The principle of discipleship modeled by Jesus can often be seen as the students work. “The pattern of canvassing contacts, taking studies and becoming evangelists to their friends and family is just what OHC hopes will become standard,” says Eugene Prewitt, the college’s LE director. One woman, Jennifer, purchased books, signed up for Bible studies, and has just completed a second set of Bible lessons. Now her mother, sister, and daughter are all attending the local church. Jennifer’s mother recently began making plans to share the Sabbath truth with her son.
Once a year, the students canvass in the local area, which may seem ineffective over the course of several years. However, the students have found welcoming faces at most doors, and many are happy to see the students again and again. “One man told the student at the door: ‘I already have that book, but I have been waiting for you to come back. Come, show me what else you have,’” says Chester. “When canvassing is done correctly, you don’t simply use the territory as you go over it, but cultivate and improve it.”
Training the Harvesters
Mission trips are a vital part of education and ministry at Ouachita Hills. “Our goal is to inspire our young people to have a love for reaching out to others,” says Chester. “When youth experience just once what it means to be used by God to touch another soul for eternity, they are changed forever.”
Since 1998, every academy senior class has chosen a part of the world in which to do evangelistic mission work. During the school year, OHA students occasionally go on short mission trips to complete a building project. But the senior trip always involves evangelism. Throughout the past ten years, efforts by students have reaped more than five thousand baptisms around the world. “Part of our senior year curriculum covers in-depth study of the Adventist church’s teachings—in a format that shows them how to give Bible studies, and how to defend doctrines biblically,” says Chester.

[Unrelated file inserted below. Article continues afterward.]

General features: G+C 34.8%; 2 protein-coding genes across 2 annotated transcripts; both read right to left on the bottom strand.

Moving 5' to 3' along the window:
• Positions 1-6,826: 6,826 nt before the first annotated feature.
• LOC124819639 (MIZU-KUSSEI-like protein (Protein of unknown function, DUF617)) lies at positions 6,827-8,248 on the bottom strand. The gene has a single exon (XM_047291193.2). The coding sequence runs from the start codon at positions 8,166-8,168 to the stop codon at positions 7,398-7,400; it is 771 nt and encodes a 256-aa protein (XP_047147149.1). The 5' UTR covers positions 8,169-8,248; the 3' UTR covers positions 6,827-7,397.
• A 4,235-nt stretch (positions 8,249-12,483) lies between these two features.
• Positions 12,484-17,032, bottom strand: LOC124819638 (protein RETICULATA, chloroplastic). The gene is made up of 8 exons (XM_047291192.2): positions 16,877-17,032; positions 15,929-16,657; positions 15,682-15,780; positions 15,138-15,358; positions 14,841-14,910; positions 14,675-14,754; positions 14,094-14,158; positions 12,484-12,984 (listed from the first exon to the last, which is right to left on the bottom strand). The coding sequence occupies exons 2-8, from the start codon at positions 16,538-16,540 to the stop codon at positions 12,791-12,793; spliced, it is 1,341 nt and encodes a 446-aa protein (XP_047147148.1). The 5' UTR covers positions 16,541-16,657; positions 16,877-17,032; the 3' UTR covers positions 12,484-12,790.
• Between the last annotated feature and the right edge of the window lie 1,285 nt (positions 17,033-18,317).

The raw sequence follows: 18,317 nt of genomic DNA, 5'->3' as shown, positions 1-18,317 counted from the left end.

The mission trips give them practical experience through conducting a multimedia evangelistic series with New Beginnings DVDs, doing visitation, giving Bible studies, and leading people to make decisions for Christ. The New Beginnings program was developed by It Is Written and ASI. It includes 26 presentations, meant to be used for 2-week evangelistic campaigns.
During the 2007 senior mission trip, the youth found a slightly different, new challenge. “We were encouraged by the General Conference leadership to put energy into nurturing new believers in India,” says Chester. “We worked with more than a thousand lay members in India.” These church members were trained in personal spirituality, how to study the Bible, the importance of prayer, the role of the Holy Spirit, how to give Bible studies, and how to use the New Beginnings DVDs. The Ouachita Hills project was part of the Train Them Now effort led by ASI. More than 700 lay people in India were equipped with DVD players, sermon materials, and the DVD sets. “In the first four months following the training, more than two thousand baptisms were gained by these lay people,” says Chester.
Ouachita Hills is raising up leaders who are committed to Jesus Christ and the authority of His Word. “It was on my senior mission trip to the Philippines that I caught a vision for and a love of evangelism,” says Jason Sliger, an alumnus who currently works for Amazing Facts. The educational program at OHA and OHC focuses on training youth to build a personal foundation of faith, and then share all they know and love with others—locally and around the world. “What the young people want is not entertainment, but a sense of being useful and making a difference for God,” says Chester. “Mission trips are an opportunity for young people to see that there is nothing more exciting than giving of themselves and impacting lives for eternity.”